# Selecting capacitor for voltage-divider of half-bridge high power SMPS

How to dimension the capacitor for the voltage-divider of a half-bridge high power (>5KW) SMPS power supply?

The question is more on type of capacitor and current rating than the capacitance.

I have read some projects using electrolytic capacitors, even some computer power supply uses this approach and the capacitors are the DC Link ones too!

But as I know this is not a good choice, its better to use polymer, right?

But if you are lucky enough to find the manufacturer specifications, it's difficult to get any info about the current the capacitor will support. Some papers says that's this is based mostly on dissipation of the capacitor, I have even made an spreadsheet to calculate that dissipation, I will post if necessary, but I didn't know if this is the way to go.

simulate this circuit – Schematic created using CircuitLab

• Are you sure a full-bridge isn't a better choice, given the power level? The current stress in the switches is double vs. a full-bridge (because the transformer voltage is halved). – Adam Lawrence Aug 16 '13 at 19:06
• look at ESR (equivalent series resistance) of a capacitor. – JIm Dearden Aug 16 '13 at 19:06
• @Madmanguruman that's for a welding machine. There's a paper from Fairchild (AN-9742) (although its for a ~3.5KW machine) saying that the major manufactured ones uses half-bridge topology. As its easier to design a half-bridge (except mostly for that) I'm going this approach. The switches are IGBTs of near 100A anyway. – Diego C Nascimento Aug 16 '13 at 19:14
• Very good. As long as the switches are up for it, you should be OK. – Adam Lawrence Aug 16 '13 at 19:15
• @JImDearden I'm don't think thats the way, in my spreadsheet the dissipation by ESR is relatively low compared to dielectric dissipation. – Diego C Nascimento Aug 16 '13 at 19:17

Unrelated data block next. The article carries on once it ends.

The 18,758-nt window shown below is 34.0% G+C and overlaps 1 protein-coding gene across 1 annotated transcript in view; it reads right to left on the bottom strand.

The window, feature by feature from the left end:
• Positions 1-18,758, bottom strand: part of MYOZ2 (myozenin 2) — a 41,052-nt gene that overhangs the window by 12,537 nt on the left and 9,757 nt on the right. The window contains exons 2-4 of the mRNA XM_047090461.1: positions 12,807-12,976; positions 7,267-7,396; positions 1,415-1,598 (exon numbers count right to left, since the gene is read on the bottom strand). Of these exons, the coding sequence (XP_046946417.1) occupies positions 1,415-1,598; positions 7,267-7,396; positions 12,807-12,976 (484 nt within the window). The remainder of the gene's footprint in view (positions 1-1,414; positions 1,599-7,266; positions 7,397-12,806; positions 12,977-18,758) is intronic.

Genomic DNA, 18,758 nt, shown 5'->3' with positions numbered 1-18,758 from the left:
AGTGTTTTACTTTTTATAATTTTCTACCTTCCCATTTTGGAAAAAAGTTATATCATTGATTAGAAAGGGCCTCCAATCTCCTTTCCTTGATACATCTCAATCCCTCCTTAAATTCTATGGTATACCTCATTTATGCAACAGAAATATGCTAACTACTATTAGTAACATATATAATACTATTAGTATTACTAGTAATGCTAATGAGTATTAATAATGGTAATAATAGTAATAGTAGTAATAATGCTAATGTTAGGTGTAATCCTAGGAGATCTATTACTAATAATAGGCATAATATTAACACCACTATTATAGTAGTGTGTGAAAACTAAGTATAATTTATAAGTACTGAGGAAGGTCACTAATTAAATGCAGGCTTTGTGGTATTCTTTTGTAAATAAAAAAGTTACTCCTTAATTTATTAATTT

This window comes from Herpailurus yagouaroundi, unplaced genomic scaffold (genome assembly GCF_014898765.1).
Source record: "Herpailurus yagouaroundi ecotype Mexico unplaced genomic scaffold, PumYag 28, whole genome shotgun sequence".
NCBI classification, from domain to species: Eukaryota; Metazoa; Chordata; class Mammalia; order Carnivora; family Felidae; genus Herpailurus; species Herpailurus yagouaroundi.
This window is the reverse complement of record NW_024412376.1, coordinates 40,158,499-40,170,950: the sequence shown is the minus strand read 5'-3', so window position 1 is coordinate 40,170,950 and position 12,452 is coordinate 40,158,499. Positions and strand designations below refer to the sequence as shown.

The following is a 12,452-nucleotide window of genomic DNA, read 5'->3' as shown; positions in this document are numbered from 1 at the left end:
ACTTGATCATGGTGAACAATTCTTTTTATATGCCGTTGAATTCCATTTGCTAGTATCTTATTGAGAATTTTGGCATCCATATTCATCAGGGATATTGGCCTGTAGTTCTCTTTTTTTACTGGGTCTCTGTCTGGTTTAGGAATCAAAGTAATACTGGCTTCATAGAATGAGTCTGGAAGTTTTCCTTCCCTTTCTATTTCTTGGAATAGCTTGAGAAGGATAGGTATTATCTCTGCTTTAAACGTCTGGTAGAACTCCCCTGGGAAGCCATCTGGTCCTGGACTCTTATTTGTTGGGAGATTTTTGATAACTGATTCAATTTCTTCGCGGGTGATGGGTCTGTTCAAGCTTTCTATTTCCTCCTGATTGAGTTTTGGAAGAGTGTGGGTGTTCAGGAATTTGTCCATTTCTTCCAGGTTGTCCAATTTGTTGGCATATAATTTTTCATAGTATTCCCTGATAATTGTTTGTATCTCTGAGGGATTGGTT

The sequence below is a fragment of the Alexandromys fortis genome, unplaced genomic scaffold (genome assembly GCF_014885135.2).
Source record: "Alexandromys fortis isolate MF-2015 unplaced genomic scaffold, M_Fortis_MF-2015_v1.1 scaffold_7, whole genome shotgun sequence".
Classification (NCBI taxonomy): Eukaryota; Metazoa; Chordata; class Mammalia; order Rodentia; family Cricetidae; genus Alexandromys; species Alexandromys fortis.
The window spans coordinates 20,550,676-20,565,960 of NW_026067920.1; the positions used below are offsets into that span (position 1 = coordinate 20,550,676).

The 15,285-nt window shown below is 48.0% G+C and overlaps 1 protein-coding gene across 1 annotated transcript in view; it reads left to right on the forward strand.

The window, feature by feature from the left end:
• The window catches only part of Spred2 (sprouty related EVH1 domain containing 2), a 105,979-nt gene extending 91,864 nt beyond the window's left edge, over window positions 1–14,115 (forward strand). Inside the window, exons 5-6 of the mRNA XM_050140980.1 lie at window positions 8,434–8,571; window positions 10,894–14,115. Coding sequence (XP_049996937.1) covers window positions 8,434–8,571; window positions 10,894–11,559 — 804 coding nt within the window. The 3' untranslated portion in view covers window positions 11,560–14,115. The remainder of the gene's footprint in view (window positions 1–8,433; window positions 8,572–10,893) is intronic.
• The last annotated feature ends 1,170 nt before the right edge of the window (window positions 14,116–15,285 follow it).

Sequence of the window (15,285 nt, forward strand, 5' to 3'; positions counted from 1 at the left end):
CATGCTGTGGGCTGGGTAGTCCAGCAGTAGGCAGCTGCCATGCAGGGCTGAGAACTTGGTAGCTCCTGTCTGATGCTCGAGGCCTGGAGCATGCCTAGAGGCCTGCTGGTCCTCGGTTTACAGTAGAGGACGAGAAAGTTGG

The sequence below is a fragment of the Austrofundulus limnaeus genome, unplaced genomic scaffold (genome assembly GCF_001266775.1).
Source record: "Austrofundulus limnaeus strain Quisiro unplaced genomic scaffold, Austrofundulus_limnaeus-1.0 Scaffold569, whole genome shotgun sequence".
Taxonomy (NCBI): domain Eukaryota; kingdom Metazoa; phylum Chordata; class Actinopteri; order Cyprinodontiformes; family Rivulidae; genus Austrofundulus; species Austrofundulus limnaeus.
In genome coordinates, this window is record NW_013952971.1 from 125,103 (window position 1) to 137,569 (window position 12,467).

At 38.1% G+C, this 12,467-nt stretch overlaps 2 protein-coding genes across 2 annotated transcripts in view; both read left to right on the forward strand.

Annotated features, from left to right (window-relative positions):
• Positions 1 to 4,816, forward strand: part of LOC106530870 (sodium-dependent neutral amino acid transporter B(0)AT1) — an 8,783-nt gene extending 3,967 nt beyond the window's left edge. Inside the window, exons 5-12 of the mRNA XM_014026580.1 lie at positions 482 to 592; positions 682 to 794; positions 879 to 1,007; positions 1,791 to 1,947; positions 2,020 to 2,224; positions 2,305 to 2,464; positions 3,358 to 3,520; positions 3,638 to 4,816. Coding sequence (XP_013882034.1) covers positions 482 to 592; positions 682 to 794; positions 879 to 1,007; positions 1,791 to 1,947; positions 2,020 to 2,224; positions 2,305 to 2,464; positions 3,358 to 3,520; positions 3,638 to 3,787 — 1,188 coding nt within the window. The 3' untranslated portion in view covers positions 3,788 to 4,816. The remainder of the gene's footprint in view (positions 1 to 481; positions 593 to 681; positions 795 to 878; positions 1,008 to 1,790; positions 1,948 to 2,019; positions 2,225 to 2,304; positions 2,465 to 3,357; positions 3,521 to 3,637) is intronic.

Capacitor choice is largely a matter of losses, yes. The capacitance value needs to be large enough to keep the midpoint more-or-less-fixed, with low ESR and ESL also being important. Under some transient conditions the midpoint can (and will) move around, so it's important to keep derating in mind as well. 50% voltage derating is well within reason (using 400V caps with a total DC input of 400V, for instance).

For AC-application capacitors (i.e. film caps), the ESR is often implied in the dissipation factor datasheet parameter, which is the relationship between ESR (resistive loss) and reactance:

$DF = \omega C \cdot ESR = \dfrac{1}{Q}$

$\omega = 2 \pi f$

It will usually be specified at a given frequency, which allows you to calculate the ESR.

Electrolytic capacitors generally have large ESL by nature of their construction vs. film capacitors, limiting their usefulness at high frequency. Film capacitors also have some self-healing capability under dielectric breakdown scenarios which make them a 'robust' choice in half-bridge designs.

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